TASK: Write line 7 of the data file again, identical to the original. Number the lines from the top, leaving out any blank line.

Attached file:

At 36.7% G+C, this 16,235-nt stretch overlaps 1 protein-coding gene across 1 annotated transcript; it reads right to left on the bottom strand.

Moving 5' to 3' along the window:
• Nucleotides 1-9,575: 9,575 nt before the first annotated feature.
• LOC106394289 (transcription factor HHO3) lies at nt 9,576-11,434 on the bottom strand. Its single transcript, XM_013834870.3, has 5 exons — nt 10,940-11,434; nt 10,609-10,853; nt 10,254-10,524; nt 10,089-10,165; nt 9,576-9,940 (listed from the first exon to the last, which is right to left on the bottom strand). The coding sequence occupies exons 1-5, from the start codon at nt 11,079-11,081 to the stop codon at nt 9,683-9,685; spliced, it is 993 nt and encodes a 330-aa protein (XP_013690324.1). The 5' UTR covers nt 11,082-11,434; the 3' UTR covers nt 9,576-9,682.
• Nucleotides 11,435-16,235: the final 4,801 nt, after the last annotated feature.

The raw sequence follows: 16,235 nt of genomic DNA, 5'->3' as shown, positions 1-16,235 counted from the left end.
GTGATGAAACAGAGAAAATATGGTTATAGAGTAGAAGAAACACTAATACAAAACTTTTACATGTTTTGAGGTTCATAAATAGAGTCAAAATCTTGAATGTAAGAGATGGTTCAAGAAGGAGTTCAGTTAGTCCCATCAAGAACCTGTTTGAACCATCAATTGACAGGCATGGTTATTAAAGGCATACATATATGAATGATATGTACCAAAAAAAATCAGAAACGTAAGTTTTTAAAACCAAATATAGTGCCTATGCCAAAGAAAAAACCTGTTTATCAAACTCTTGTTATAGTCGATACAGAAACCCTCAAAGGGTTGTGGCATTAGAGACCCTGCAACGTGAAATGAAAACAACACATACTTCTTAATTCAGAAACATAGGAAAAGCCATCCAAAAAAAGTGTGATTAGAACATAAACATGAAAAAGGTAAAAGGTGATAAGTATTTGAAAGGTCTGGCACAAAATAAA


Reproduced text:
GTGATGAAACAGAGAAAATATGGTTATAGAGTAGAAGAAACACTAATACAAAACTTTTACATGTTTTGAGGTTCATAAATAGAGTCAAAATCTTGAATGTAAGAGATGGTTCAAGAAGGAGTTCAGTTAGTCCCATCAAGAACCTGTTTGAACCATCAATTGACAGGCATGGTTATTAAAGGCATACATATATGAATGATATGTACCAAAAAAAATCAGAAACGTAAGTTTTTAAAACCAAATATAGTGCCTATGCCAAAGAAAAAACCTGTTTATCAAACTCTTGTTATAGTCGATACAGAAACCCTCAAAGGGTTGTGGCATTAGAGACCCTGCAACGTGAAATGAAAACAACACATACTTCTTAATTCAGAAACATAGGAAAAGCCATCCAAAAAAAGTGTGATTAGAACATAAACATGAAAAAGGTAAAAGGTGATAAGTATTTGAAAGGTCTGGCACAAAATAAA